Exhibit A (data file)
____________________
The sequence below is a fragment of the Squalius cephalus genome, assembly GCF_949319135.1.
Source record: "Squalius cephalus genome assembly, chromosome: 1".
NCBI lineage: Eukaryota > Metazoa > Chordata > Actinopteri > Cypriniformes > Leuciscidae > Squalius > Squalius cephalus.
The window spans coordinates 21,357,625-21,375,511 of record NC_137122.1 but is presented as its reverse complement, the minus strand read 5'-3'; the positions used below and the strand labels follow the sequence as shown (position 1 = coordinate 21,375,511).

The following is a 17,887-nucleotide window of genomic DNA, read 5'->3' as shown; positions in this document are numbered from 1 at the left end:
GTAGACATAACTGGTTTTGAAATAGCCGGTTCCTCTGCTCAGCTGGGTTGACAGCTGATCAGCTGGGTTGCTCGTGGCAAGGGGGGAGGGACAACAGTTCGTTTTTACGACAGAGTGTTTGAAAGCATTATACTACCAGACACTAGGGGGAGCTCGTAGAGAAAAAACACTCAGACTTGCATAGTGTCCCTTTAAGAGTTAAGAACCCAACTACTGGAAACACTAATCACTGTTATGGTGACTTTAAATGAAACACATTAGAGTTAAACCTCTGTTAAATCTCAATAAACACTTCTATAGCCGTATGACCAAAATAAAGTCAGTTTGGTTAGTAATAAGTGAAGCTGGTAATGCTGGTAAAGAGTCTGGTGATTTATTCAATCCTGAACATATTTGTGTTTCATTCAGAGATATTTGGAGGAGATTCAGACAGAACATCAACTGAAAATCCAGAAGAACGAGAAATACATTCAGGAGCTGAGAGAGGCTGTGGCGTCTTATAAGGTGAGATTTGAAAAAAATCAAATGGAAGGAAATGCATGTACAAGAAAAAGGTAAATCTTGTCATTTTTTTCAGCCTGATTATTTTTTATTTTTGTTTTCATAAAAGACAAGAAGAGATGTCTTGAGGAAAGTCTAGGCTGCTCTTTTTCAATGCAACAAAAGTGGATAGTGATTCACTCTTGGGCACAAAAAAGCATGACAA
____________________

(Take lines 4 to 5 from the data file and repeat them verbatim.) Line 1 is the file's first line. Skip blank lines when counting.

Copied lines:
The window spans coordinates 21,357,625-21,375,511 of record NC_137122.1 but is presented as its reverse complement, the minus strand read 5'-3'; the positions used below and the strand labels follow the sequence as shown (position 1 = coordinate 21,375,511).

The following is a 17,887-nucleotide window of genomic DNA, read 5'->3' as shown; positions in this document are numbered from 1 at the left end: